Thursday, August 4, 2011

Steel Guitar News

Hello fellow players,

I have told hundreds of people over the past few years that steel guitars area great investment. They have been a good investment and have been eking up in value over the past several years. Overall this has been true, however because of the present economic situation being handled by our elected officials, the value of steel guitars has receded in the past few months, specifically over the past year.

This is no fault of the music business, players, stores or even the manufacturers, but is instead primarily a Washington D.C. factor. I will not get into politics because that is not what you want to hear in my tips newsletters. However, I want you all to know that there is somewhat of a recession going on, regardless of whether Washington wants to call it that or not.

Like steel guitars, many things have seen the bottom drop out of their values. Private aircraft, collector cars, guns, houses, about anything collectible with the exception of gold and silver which to me is not very much fun to collect because if you have it, all you can do is hide it and hope nobody knows you have it. At least, steel guitars can be used and they hardly ever get stolen because that crooked element of our society doesn’t know what they are, the value of them or how or where to sell them.

Steel guitars may still be as good as anything to protect your assets. I notice the price of Bigsby steel guitars have come down a little. It’s not because folks don’t want them just as much as ever, but because the loose cash required to invest in them is going several places that it didn’t use to have to go, like food, gasoline, power bills and so on.

This is not to say your steel guitar has been a poor investment or that it won’t be a good investment in the future. I still feel that when it comes to musical instruments that if you buy the correct steel guitar you will have a very safe investment, but don’t expect it to grow in value much like it hasn’t in the last year.

Emmons push pulls, even though they haven’t gone up in the last year, along with Bigsbys and some models of Sho-Bud, are still better to have your money in them than it is in most banks.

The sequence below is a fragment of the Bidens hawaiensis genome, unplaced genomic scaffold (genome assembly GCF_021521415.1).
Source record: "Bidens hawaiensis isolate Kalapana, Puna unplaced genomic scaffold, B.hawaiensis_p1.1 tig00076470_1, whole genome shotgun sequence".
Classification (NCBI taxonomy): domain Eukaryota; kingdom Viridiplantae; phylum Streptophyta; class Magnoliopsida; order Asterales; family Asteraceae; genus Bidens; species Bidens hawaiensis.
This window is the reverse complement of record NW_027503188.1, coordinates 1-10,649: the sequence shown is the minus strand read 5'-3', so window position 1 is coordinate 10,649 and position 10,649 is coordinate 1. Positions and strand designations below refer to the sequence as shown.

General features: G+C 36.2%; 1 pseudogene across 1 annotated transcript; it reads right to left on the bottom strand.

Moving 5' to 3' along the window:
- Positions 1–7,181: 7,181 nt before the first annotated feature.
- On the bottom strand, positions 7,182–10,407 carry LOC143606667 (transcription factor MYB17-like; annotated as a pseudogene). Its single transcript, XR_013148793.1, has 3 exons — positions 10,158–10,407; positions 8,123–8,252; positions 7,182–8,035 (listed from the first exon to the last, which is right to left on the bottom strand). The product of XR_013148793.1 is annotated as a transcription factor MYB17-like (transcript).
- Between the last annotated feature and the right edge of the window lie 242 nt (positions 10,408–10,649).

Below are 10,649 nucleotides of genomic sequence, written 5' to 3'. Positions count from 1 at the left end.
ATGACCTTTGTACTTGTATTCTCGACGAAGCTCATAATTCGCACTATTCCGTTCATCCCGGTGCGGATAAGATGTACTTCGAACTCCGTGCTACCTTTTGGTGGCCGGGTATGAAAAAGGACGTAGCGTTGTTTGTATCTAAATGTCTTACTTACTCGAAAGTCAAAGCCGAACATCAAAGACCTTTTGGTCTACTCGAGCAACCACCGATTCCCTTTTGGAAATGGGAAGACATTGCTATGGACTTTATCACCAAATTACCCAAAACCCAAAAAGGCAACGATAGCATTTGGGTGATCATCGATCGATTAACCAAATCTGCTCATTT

When it comes to amplifiers, little powerful amps with great tone are still the best investment. I think the Peavey Nashville 112 is probably as safe a place to put your money if you want to use what your money can buy for several years and still get most of it back.

Of course, if you want a steel guitar to play and you’re not worried about investment and return on your money, I can still recommend the old standards, especially if you buy them from me because we discount all new and used guitars to the point of the manufacturer being mad at us for selling so inexpensively. We try very hard to undersell everybody everywhere on anything you want to buy in the steel guitar line.

Sometimes we have a price floor or bottom line that the manufacturer will tell us we cannot sell below, so what I do is bundle the guitar with many accessories that I can either give away or sell for half price. So overall, you’re still getting a wholesale deal if you buy a package.

Anyway, one way or another I promise you I can save you much money to say nothing of the service and warranty that I can give because of our highly skilled technicians.

As you can see, there’s more than one reason to buy a steel guitar. Buy it to use, buy it to learn to play because it’s easy and beautiful to do or buy it for just plain monetary investment. Most of you know as well as I do that times will get better. As a matter of fact, now is the time to buy. Now is not the time to sell.